During the second phase of lactogenesis, the breast becomes capable of producing milk. For the synthesis and continuous secretion of breast milk, the mammary gland must receive hormonal signals. These signals, which are a direct response to stimulation of the nipple and areola (breasts), are then passed on to the central nervous system. This cyclic process of synthesis and secretion of milk is called lactation. Breastfeeding takes place with the help of two hormones, prolactin and oxytocin. Although prolactin and oxytocin act independently on different cell receptors, their combined actions are essential for successful lactation.
Prolactin is a polypeptide hormone synthesized by lactotrophic cells in the anterior pituitary gland. The binding of prolactin to receptors on mammary gland epithelial cells stimulates milk production. These receptors are downregulated during periods of elevated progesterone levels, such as during pregnancy. Once delivery has occurred and the placenta has been removed, progesterone levels drop and prolactin receptors are upregulated, allowing lactogenesis to occur.
Research over the past few decades has led to a deeper understanding of the role of prolactin in the body. Prolactin-related knockout animal models support the critical role of prolactin in lactation and reproduction, suggesting that most prolactin target tissues are modulated rather than prolactin-dependent.
The other major hormone involved in the milk ejection or ejection reflex is oxytocin, which stimulates the contraction of myoepithelial cells. When the newborn is placed on the breast and begins to suckle, oxytocin is released. The child stimulates the touch receptors located close to the nipple and areola, which then create impulses that activate the dorsal root ganglia via the intercostal nerves.[10, 12, 13]These impulses travel through the spinal cord and create an afferent neural pathway to the paraventricular nuclei of the hypothalamus, where the pituitary gland synthesizes and secretes oxytocin. Stimulation of the nuclei causes oxytocin to be released from the pituitary stalk to the posterior pituitary lobe, where oxytocin is stored.
Oxytocin is released when the baby's suckling creates afferent impulses that stimulate the posterior lobe of the pituitary gland. It is released in a pulsatile fashion into adjacent capillaries and travels to receptors on myoepithelial cells of the chest which, when bound to oxytocin, stimulate the cells to contract. This contraction of the myoepithelial cells that line the ducts of the breast causes milk to be ejected from the alveoli into the ducts, which then pass through a pore in the nipple into the baby's mouth.
Milk secretion is directly correlated with milk synthesis and the regulation of milk synthesis is quite efficient. Milk synthesis remains remarkably constant at about 800 ml/day. However, the actual volume of milk secreted can be adjusted according to the infant's needs by the feedback inhibitor of lactation (FIL), a local factor secreted into the milk; therefore, the rate of milk synthesis is related to the degree of emptiness or fullness of the breasts. The emptier breast produces milk faster than the fuller breast.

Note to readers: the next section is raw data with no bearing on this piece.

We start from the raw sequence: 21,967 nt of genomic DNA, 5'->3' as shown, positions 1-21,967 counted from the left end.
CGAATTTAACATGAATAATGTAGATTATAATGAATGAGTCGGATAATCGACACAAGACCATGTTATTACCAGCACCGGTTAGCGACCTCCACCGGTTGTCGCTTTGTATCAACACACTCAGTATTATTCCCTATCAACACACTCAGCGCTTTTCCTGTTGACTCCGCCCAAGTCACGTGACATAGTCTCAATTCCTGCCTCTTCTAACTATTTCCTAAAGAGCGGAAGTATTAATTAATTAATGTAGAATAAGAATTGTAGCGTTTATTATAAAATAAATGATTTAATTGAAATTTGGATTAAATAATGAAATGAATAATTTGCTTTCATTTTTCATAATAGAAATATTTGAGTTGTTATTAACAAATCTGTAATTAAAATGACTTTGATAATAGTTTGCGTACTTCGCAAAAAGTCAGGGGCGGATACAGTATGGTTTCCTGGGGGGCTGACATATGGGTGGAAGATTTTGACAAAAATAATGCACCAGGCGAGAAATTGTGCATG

Milk production responds to the welfare state of mothers. Therefore, stress and fatigue negatively affect a woman's milk production. The mechanism of this effect is the negative regulation of milk synthesis with increased levels of dopamine, norepinephrine or both, inhibiting prolactin synthesis. Relaxation is the key to successful breastfeeding.
Biochemistry of breast milk.
Human milk is a unique, species-specific, complex nutrient fluid with immunological and growth-promoting properties. This unique fluid actually evolves to meet baby's changing needs as it grows and matures.Numerous pathways and cellular processes are involved in the synthesis and secretion of milk by the mammary gland (summarized in the figure below).
Human milk and breastfeeding. The pathways of milk secretion and synthesis by mammary epithelial cells. I: Exocytosis of milk proteins, lactose and other aqueous phase components in Golgi-derived secretory vesicles. II: Milk fat secretion via the milk fat globule. III: Direct movement of monovalent ions, water and glucose across the apical membrane of the cell. IV: Transcytosis of components of the interstitial space. Q: The paracellular pathway of plasma components and leukocytes. The V pathway is only open during pregnancy, involution and in inflammatory conditions such as mastitis. MO = basement membrane; CLD = cytoplasmic lipid droplet; D = desmosome; FDA = low-fat adipocytes; GJ = gap transition; ME = myoepithelial cell; MFG = milk fat globule; N = core; PC = plasma cells; RER = rough endoplasmic reticulum; SV = secretory vesicle; TJ = tight intersection.